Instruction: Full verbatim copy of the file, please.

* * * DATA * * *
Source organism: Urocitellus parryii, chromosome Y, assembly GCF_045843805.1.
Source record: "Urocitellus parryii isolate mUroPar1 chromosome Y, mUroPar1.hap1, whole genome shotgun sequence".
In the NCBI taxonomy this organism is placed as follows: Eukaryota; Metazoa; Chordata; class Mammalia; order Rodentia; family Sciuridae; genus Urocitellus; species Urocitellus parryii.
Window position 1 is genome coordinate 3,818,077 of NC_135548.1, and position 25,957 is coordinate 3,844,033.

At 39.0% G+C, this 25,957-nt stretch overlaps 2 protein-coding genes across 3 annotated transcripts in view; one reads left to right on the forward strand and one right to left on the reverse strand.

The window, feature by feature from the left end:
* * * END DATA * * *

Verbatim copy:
Source organism: Urocitellus parryii, chromosome Y, assembly GCF_045843805.1.
Source record: "Urocitellus parryii isolate mUroPar1 chromosome Y, mUroPar1.hap1, whole genome shotgun sequence".
In the NCBI taxonomy this organism is placed as follows: Eukaryota; Metazoa; Chordata; class Mammalia; order Rodentia; family Sciuridae; genus Urocitellus; species Urocitellus parryii.
Window position 1 is genome coordinate 3,818,077 of NC_135548.1, and position 25,957 is coordinate 3,844,033.

At 39.0% G+C, this 25,957-nt stretch overlaps 2 protein-coding genes across 3 annotated transcripts in view; one reads left to right on the forward strand and one right to left on the reverse strand.

The window, feature by feature from the left end: